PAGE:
Instead of focusing on the climate crisis as such, At Work consists of an inquiry into the nature of our predicament, seeking some answers to these questions. “How we got here?” occupies considerable space. The notion of “story” guides this enquiry. Dougald’s friend and colleague, Vanessa Machado de Oliveira, writes of “worlding stories”, stories as “living entities that emerge from and move things in the world.” In Hospicing Modernity, Vanessa suggests that we are currently “living off expired or expiring stories”, stories that while providing us with stability and direction are lethargic and stuck and are unable to any longer carry us forward in a good way. Before gesturing to an adequate response to our current predicament, a substantial part of At Work, the first four sections of the book, are devoted to clarifying the “story” that has brought us to this pass and holds us here.
A central theme of this story, the story of “forward”, is the role of Science. We see the power and influence of Science in the injunction, in the context of both the climate crisis (think PPM – parts per million in emission measurements) and the recent pandemic (in which “following the science” led to many challenging policy decisions.) “In modern societies, science tells us what is real; it produces the kind of knowledge which has the right to be taken seriously and it is given a central role in the big stories these societies like to tell about the shape of history.” But Dougald suggests that those of us involved with other ways of knowing, ways that privilege the discernment of values, “need to show up…to enter into a relationship with science that respects its capacities and limits.” Predicaments such as ours call “for an exercise of judgement rather than the kind that can be answered through the process of observation, measurement and calculation.”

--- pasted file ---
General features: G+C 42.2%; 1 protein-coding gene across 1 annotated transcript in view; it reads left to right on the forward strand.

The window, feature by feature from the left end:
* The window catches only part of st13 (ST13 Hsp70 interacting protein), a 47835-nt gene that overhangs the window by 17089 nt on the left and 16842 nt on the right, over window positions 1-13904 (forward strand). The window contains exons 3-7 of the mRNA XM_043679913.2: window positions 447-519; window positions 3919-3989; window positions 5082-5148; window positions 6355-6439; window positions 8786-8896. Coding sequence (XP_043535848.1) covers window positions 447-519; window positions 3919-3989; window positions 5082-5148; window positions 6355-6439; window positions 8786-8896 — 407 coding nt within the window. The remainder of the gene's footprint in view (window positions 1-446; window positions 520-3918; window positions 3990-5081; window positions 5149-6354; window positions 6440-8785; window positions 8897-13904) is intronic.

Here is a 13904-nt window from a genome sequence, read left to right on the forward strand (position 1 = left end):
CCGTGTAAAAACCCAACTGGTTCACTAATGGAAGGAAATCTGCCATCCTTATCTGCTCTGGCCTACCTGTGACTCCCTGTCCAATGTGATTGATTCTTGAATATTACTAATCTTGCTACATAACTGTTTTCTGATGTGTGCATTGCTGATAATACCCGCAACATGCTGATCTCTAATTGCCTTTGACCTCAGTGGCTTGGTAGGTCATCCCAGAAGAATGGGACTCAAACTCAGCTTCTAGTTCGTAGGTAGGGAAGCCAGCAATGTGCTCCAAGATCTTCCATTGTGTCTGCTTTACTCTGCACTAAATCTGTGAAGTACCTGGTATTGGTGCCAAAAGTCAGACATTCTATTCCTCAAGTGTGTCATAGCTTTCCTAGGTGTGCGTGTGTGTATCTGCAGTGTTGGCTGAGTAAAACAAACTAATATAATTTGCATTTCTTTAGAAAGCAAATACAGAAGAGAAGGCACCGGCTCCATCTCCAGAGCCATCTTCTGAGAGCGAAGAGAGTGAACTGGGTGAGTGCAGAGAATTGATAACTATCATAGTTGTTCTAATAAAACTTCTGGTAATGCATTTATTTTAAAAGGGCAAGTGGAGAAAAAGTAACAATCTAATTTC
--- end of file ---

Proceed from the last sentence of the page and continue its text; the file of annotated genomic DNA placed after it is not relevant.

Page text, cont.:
One indication of the limits of science is seen in the shock experienced by scientists as they discover how little the authority of this pre-eminent way of knowing has actually mattered when it comes to changes of political policy and social behaviour. (Since the first COP was convened in 1992, carbon emissions have steadily gone up, somewhere between 40 and 60%, depending on the source.) Reflections on the impact of COVID illustrate further challenges inherent in the reliance on Science as a guiding principle.
During said pandemic, as an immigrant to Sweden, Dougald found himself straddling two worlds, thus providing a unique perspective. While resisting the conspiratorial position of anti-vaxxers (and being vaccinated himself), he describes his sympathy for those resistant to follow the edicts driven by “the science”, noting that Sweden’s less restrictive position and that of most countries that followed stricter mandates both claimed to be grounded by such claims. Following Justin Smith’s reflections on Covid, which present an argument for mandatory vaccination, Dougald underscores the capitulation of intellectuals in favour of what he refers to as “STEMification,” a failure of public thinking in which the arts and humanities (‘human-centered enquiry and critique’) are subordinated to the higher status of science, technology, engineering and mathematics.
The roles of both Science and Modernity itself in the cultural clashes occasioned by the pandemic are masterfully brought home with reference to the work of Ivan Illich, the influential Roman Catholic priest, theologian, social critic, and author in the 1970s of such works as Deschooling Society. Illich was a particularly strong critic of the institutionalization of life, in the realms of education and medicine in particular, arguing that modern technologies and social arrangements undermine human values and human self-sufficiency, freedom, and dignity. One of the strongest arguments for lockdowns and other government mandated policies during the pandemic was the concern about overloading hospitals and long term facilities, both of which exemplify the shadow side of (even life saving) “progress.” The institutionalization of the tasks of healing and hospicing, previously located within the home or local community, necessitated a largely unprecedented population level response.